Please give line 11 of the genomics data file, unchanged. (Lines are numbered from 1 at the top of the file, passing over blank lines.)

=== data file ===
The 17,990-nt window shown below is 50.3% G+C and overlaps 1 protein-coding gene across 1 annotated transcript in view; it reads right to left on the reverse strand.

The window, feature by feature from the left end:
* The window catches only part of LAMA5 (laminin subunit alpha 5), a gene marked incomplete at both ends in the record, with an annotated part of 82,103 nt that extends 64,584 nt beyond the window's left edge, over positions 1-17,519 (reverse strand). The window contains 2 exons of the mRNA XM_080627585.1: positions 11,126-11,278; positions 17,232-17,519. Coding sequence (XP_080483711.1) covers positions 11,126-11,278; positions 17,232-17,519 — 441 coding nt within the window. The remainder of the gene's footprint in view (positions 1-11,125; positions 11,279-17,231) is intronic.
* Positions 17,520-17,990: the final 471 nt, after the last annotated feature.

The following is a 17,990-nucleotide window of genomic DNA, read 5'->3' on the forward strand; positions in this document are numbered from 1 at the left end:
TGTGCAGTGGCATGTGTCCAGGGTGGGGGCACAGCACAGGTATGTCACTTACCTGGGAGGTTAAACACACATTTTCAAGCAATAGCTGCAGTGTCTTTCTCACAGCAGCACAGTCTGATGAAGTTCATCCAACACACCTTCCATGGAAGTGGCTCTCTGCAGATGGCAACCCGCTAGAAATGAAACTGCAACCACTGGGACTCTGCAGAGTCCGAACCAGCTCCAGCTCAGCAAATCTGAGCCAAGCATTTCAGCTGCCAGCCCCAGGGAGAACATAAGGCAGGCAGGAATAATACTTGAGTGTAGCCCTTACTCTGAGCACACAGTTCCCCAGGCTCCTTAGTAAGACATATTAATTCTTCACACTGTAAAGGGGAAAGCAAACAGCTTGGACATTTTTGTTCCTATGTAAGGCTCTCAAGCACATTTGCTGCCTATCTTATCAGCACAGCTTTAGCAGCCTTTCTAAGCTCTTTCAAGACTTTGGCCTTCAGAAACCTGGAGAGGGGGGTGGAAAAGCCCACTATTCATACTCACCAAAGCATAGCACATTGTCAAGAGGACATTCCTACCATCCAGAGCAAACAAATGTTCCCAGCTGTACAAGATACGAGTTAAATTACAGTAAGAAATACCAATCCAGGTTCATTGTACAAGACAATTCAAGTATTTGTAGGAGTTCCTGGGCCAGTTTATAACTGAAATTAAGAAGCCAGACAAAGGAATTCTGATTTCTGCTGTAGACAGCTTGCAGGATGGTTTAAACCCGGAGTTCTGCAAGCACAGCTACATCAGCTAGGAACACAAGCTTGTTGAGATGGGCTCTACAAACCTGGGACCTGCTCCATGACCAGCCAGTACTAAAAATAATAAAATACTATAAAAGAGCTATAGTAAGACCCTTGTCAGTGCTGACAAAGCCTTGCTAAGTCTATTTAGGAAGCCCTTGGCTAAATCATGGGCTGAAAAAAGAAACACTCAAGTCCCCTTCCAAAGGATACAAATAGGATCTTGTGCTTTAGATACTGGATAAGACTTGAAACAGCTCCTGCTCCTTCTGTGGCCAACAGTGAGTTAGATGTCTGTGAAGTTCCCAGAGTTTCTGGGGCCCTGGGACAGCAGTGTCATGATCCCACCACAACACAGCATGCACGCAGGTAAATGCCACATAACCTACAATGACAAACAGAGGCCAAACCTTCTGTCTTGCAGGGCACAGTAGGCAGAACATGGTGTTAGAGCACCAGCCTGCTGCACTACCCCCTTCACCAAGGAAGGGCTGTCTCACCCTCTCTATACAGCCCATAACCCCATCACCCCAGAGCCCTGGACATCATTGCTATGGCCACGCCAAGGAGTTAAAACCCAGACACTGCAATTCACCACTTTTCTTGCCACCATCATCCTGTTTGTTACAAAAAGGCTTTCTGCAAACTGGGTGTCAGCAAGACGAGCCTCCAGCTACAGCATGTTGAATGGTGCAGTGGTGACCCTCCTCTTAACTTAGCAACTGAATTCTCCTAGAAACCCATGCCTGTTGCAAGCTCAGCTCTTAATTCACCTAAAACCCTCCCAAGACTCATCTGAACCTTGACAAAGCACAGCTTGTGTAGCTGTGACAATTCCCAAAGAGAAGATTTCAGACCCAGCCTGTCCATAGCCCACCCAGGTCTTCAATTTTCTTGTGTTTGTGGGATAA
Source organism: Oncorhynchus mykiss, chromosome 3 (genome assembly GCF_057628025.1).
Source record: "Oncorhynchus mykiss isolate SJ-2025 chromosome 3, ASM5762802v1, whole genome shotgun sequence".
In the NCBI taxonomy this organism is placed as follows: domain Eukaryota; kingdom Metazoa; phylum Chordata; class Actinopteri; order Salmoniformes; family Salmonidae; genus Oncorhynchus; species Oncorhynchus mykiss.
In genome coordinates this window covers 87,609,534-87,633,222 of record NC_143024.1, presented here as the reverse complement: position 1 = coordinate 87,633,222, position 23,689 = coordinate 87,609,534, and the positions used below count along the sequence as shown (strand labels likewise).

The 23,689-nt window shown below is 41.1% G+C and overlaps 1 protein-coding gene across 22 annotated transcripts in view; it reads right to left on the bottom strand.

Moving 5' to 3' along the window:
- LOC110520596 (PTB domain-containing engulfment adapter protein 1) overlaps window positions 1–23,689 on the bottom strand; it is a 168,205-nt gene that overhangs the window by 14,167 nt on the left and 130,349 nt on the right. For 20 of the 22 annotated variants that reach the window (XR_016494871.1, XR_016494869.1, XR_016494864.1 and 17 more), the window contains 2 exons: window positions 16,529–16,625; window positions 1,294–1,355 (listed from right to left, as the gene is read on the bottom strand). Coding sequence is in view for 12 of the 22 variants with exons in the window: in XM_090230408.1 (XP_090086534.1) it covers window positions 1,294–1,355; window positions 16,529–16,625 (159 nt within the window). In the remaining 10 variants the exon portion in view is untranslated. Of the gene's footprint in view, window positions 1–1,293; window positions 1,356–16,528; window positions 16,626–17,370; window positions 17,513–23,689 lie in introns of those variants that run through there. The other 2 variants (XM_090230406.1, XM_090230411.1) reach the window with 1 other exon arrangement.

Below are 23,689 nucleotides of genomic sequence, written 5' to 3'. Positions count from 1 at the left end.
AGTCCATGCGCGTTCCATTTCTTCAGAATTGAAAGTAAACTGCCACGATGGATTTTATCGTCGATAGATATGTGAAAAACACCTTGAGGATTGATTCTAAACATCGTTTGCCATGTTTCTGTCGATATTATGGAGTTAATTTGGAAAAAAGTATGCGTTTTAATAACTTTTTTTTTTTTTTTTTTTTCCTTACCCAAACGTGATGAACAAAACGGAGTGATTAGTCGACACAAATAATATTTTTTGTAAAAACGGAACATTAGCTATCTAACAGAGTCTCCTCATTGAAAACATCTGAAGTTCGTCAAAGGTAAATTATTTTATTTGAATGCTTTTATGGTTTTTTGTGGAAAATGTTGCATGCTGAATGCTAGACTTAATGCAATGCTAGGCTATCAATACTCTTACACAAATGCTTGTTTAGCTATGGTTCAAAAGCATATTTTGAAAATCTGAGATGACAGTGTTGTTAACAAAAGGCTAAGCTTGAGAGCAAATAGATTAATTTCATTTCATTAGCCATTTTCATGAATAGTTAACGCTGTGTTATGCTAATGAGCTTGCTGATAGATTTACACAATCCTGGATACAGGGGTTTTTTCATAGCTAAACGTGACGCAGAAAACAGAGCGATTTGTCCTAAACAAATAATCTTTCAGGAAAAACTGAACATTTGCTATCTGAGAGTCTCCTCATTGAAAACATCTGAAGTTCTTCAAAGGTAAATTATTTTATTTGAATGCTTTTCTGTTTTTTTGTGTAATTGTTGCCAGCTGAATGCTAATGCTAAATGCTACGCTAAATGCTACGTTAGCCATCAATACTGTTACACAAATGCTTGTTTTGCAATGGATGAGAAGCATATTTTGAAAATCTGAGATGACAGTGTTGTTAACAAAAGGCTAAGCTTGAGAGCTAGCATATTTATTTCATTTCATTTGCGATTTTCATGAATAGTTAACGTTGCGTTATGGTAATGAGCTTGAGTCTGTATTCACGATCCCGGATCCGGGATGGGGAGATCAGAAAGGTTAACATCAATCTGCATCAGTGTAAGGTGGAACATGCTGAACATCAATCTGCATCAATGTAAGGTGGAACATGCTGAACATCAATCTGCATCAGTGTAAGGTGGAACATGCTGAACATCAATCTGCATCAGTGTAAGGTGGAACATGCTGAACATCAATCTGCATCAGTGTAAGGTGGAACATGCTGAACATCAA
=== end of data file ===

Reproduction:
The 23,689-nt window shown below is 41.1% G+C and overlaps 1 protein-coding gene across 22 annotated transcripts in view; it reads right to left on the bottom strand.